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Car Smoking Ban To Be Enforced

By raccars Published

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A law banning smoking in cars carrying children will be passed by the end of the year, to be implemented in October 2015. Details are to be revealed by health ministers in December, after MPs supported a proposal for legislation in February. The law is to apply to anyone driving with children, even if they are not the parents.

Conservative and Liberal Democrat MPs voted in the landmark law in February this year, which will see a £60 fine and licence penalty points used to punish offenders. The controversial law was supported by Prime Minister David Cameron, but opposed by his Liberal Democrat counterpart, Nick Clegg, who deemed the policy unenforceable and illiberal. Advocates claim the law is necessary to protect children from the damaging effects of smoking in cars, while murmurings about the 'nanny state' have been heard from critics. However, the bill giving Health Secretary Jeremy Hunt the power to pass the law was voted for by a majority of 269.

The law is being implemented under the aegis of the Children and Families Act. Police are to be able to enforce the law by issuing a fixed penalty notice of £50, both for the smoker and for other adult occupants of the car, who fail to stop the offending smoker. Small print details being ironed out include the possibility that, should cases proceed to court, drivers who neglect to prevent other passengers from lighting up when a child is in the car, could be subject to fines of £10,000, a far more severe penalty than the potential maximum for the smoking passenger himself, at £800. Drivers or car owners will need to show that 'reasonable steps' were taken to prevent another adult from smoking around child passengers, to avoid being charged.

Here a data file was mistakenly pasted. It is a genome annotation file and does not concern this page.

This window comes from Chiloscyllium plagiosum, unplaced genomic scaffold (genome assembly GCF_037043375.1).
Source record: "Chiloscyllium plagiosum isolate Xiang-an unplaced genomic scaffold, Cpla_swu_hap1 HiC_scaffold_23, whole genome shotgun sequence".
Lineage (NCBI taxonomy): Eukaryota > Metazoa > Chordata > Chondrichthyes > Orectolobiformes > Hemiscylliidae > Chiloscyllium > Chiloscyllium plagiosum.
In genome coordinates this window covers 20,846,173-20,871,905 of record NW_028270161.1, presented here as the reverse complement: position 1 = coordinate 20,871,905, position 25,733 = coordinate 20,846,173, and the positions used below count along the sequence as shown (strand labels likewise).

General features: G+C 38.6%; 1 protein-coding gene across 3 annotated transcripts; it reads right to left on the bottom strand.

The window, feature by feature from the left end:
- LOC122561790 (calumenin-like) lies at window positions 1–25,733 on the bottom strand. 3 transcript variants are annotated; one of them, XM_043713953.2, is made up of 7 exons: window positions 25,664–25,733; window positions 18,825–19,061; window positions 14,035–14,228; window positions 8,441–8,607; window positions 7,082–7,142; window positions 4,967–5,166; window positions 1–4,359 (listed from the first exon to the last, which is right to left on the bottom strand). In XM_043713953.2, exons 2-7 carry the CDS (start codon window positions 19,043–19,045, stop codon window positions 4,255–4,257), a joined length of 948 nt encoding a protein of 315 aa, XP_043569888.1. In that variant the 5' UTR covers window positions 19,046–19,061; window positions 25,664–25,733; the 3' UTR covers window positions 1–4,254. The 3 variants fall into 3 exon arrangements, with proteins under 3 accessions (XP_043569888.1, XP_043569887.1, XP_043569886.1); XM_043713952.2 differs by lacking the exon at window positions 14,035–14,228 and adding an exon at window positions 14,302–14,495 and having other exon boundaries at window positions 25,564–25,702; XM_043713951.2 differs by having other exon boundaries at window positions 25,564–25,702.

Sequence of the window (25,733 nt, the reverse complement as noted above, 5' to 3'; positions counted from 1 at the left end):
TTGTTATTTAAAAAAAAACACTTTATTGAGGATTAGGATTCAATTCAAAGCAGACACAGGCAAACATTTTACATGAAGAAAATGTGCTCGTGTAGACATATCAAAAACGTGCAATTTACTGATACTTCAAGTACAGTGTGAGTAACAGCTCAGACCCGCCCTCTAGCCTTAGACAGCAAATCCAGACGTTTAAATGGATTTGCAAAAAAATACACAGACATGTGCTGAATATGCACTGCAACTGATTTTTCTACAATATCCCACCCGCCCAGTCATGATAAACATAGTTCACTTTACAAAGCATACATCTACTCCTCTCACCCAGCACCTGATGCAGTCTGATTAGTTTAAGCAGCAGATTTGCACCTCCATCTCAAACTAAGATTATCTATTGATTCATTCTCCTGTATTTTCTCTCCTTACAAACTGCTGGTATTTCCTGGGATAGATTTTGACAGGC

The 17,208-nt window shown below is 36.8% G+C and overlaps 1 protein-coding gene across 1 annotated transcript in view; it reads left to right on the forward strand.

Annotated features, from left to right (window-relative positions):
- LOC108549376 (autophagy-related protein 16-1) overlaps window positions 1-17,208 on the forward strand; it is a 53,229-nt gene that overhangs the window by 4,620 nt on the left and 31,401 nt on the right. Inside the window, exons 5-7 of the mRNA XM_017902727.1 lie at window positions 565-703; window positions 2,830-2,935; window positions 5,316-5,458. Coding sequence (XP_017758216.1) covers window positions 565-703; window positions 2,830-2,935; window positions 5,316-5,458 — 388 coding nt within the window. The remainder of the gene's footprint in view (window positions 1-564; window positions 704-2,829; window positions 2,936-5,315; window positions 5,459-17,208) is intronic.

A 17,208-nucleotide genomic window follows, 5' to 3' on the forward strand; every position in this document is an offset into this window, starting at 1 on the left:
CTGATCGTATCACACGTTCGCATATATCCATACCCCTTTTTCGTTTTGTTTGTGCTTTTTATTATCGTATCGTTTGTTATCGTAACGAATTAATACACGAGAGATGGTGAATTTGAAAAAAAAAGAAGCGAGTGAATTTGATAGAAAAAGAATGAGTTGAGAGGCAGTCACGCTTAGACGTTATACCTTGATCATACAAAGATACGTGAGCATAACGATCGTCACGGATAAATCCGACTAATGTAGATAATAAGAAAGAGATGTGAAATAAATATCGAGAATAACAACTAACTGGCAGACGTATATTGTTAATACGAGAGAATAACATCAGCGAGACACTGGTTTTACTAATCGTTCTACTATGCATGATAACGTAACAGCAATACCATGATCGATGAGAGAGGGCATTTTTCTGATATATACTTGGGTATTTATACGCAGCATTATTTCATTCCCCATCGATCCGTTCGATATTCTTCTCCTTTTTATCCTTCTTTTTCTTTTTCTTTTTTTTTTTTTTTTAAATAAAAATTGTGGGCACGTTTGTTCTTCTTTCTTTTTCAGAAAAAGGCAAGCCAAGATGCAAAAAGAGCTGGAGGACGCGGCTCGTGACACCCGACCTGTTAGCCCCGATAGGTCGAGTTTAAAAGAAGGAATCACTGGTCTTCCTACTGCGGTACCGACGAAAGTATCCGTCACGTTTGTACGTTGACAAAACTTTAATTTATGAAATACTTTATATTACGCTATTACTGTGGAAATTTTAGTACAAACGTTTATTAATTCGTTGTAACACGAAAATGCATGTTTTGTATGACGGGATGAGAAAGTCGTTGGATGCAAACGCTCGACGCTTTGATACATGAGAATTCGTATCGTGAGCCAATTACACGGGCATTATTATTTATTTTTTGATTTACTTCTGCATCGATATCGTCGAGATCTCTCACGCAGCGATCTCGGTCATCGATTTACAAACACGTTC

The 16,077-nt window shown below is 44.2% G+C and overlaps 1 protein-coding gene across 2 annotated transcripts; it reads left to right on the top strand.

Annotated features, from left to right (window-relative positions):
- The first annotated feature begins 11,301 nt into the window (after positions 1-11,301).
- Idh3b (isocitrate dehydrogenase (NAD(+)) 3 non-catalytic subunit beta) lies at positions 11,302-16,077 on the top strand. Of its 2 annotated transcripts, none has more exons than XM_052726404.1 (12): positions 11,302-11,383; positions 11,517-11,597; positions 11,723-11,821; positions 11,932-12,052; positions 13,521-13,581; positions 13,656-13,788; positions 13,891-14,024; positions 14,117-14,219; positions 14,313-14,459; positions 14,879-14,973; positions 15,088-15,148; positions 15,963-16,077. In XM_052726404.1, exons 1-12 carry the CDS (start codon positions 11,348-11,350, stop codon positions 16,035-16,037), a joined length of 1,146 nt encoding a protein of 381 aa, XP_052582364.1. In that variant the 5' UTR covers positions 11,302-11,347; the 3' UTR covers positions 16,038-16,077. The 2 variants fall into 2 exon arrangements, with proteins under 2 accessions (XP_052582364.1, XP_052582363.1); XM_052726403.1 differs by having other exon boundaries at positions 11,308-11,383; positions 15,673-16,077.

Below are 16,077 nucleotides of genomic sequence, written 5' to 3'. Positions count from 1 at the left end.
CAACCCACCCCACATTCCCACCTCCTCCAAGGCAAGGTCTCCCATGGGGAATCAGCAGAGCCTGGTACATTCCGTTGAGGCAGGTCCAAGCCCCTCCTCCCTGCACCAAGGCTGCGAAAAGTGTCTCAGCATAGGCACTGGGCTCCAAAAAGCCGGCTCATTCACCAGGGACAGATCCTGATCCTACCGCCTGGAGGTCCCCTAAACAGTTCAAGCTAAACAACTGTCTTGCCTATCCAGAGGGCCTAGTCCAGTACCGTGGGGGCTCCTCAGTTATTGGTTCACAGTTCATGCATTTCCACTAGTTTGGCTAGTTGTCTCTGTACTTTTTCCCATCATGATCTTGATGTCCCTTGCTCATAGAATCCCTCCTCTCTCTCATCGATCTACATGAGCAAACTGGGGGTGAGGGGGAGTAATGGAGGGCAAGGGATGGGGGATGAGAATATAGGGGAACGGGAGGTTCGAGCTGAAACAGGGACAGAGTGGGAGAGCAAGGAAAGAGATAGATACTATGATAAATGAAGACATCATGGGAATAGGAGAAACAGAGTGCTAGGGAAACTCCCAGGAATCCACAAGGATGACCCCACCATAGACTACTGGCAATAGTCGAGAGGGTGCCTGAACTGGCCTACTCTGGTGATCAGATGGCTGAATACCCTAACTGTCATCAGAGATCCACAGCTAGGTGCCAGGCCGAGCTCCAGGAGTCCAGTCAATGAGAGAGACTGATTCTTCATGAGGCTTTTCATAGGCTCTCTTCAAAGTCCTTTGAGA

A 2012 YouGov poll showed eight out of ten adults supported a ban on smoking in cars carrying children, including 65% of smokers, but Forest, a smoking group, believes that the practice is declining organically and that a ban is a heavy handed way to deal with the problem.

Anti-smoking campaigners have long urged the government to bring regulations into force, as the enclosed environment of a car can potentially amplify the concentration of tobacco very quickly, to 11 times higher than in an open space. A survey by the Department of Health, found that every year 300,000 children visit a doctor with health issues related to second hand smoking, such as respiratory infections, including pneumonia, asthma attacks and SIDS (Sudden Infant Death Syndrome).

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